Chocolate Heaven

Exploring Australia
Have you ever been able to enter a chocolate shop and walk out empty handed? No?
Me neither.
And when the shop is attached to a chocolate factory the temptation is even greater. Even those with the strongest willpower will find a purchase impossible to resist if they visit The Factory in the New South Wales coastal city of West Gosford.
In the large factory shop packets and boxes of chocolate, nougat and marshmallows are artfully stacked in tantalising displays.
Handmade confections named after iconic Australian places fill large glass cabinets.
Through the porthole windows between the shop and the factory floor visitors can see all these treats being made. I have to confess I’m too busy tasting free samples to take photos of the production line.
Luckily I remember to use my camera in the café, where the menu boasts five special hot chocolate creations.
A morsel of cake accompanies each drink, just enough to complement its rich flavours and decadent toppings. With such mouthwatering descriptions, it takes much longer to decide which to choose than it does to devour our treats when they arrive.
When afternoon tea is finished and we return to the shop, it’s even harder to select just a few favourites to take away.
I think I might need one of everything!

A Surprise Inside

Exploring Australia 

 The New England region of northern New South Wales is known for its brisk winters and, even though the sun is shining, we’re feeling the chill. A warming fire and a hot breakfast are our first priorities and at the Walcha Royal Cafe we find all that and more.

The original building on this site, the Royal Hotel, was constructed in 1889. When it burned down in 1938 another building, aptly named the New Royal Hotel, took its place. In 2006, with new owners and a new lease of life, the hotel became known as the Walcha Royal Cafe.

It may be cold out on the street, but inside a fire blazes in the wood-burning heater. The scent of freshly brewed coffee draws us in while an expansive choice of winter fare is enticing. But it isn’t the luxurious warmth of the fire or the tasty food that keeps us lingering after breakfast. 

The cafe particularly welcomes motorbike riders and is a well-known stop on journeys between the inland and the coast. Motorcycles are celebrated in every room, with memorabilia, old photographs and even a motorbike or two on display.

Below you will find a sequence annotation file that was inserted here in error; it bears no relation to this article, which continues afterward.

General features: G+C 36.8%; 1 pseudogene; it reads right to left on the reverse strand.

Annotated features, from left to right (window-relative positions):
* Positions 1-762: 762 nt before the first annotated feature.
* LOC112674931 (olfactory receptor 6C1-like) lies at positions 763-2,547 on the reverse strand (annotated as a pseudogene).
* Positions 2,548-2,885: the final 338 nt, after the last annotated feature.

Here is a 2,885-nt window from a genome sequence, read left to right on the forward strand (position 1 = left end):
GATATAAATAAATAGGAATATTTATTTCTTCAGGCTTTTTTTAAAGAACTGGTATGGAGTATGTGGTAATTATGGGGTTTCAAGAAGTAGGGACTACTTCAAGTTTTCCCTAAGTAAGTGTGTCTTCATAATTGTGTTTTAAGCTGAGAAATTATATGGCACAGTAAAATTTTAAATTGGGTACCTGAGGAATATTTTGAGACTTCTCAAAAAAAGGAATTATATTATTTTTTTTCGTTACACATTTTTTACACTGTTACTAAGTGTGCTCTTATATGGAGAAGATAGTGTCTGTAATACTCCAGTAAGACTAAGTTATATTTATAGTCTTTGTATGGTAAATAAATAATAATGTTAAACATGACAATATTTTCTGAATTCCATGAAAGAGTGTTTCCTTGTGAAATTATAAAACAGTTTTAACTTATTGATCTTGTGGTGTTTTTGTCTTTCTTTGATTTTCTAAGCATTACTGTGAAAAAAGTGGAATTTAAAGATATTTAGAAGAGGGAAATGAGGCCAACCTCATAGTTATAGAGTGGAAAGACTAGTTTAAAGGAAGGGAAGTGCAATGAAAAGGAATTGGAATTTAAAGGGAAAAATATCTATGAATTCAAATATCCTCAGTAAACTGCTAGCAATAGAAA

Quirky sculptures made from motorbike parts attract our attention. Some are whimsical creations

while others have a functional purpose.

With a warm welcome, delicious food and this wonderful collection the Walcha Royal Cafe has plenty to offer, whether you’re a dedicated motorbike enthusiast or a traveller just passing through.

Topsoil – Blowing in the Wind

Western Queensland Road Trip Square Tops Challenge #10

Today we’re taking a slight deviation from the road trip to add further to yesterday’s photos of the vulnerable topsoil out west. Elaine wondered what it would be like to witness the effect of wind on the loose soil and I have the perfect images to share.

One afternoon in late January we were travelling on the Newell Highway through western New South Wales. On the horizon we noticed an unusual cloud.

As we headed north towards Parkes the cloud continued to grow. It became apparent this wasn’t a storm cloud. It was a giant cloud of red dust and it was heading our way.

By the time we reached Parkes the dust storm was upon us, bringing with it lightning, thunder and torrential rain.

Visibility was reduced to a few metres as the rain, clogged with dust carried for thousands of kilometres from central Australia, poured down. The next day, everything was coated in a layer of red mud – all that topsoil blown away in the wind.

While our travels are on hold, I’m joining in every day with Becky’s April Square Tops Challenge over at The Life of B. The rules are simple: photos must be square and fit the theme word “top”.

From On High

An Australian Point of View #5 Mountains

One of my most vivid memories of my first year of high school is the day my geography teacher, a European immigrant, made a scathing comment about Australia’s mountains. How dare we call our main mountain range “great” when, in comparison to the European alps it was nothing. I remember, even at the tender age of 12, feeling indignant that he should feel free to criticise my country.

Since then, I’ve seen much of this land and explored many of its mountain areas. I know now that Australia, once part of the supercontinent Gondwana, is the oldest and flattest continent on Earth.

Norseman, Western Australia

Nullarbor Plain, South Australia

Tectonic movement and volcanic activity have shaped the upland areas and erosion by wind and water has worn them away; instead of the rugged craggy peaks seen in Europe and the Americas, Australia’s mountain ranges are characterised by highland plateaus and deep canyons, wide valleys and rounded peaks.

Cradle Mountain and Dove Lake, Tasmania

Mount Wellington, Tasmania

Porongurups, Western Australia

Bungle Bungles, Western Australia

Katherine River and Katherine Gorge, Northern Territory

Australia’s highest mountain, Mount Kosciuszko, reaches an elevation of just 2,228 metres above sea level.

Mount Kosciuszko, New South Wales

The Great Dividing Range, so maligned by my teacher, is the third longest land-based mountain range on Earth. It is 3,500 kilometres long and stretches from the northernmost tip of Queensland, through New South wales and into Victoria. At its widest it is more than 300 kilometres across. The range dates from the Carboniferous Period, making it more than 300 million years old. Surely the term “great” is well-deserved.

Where the mountains meet the sea, Cape Tribulation, Far North Queensland

Daintree National Park, Far North Queensland

Kroombit Tops, Central Queensland

Glasshouse Mountains, South East Queensland

Bald Rock National Park, Northern New South Wales

Alpine National Park, Eastern Victoria

Perhaps that teacher needed to study his geography!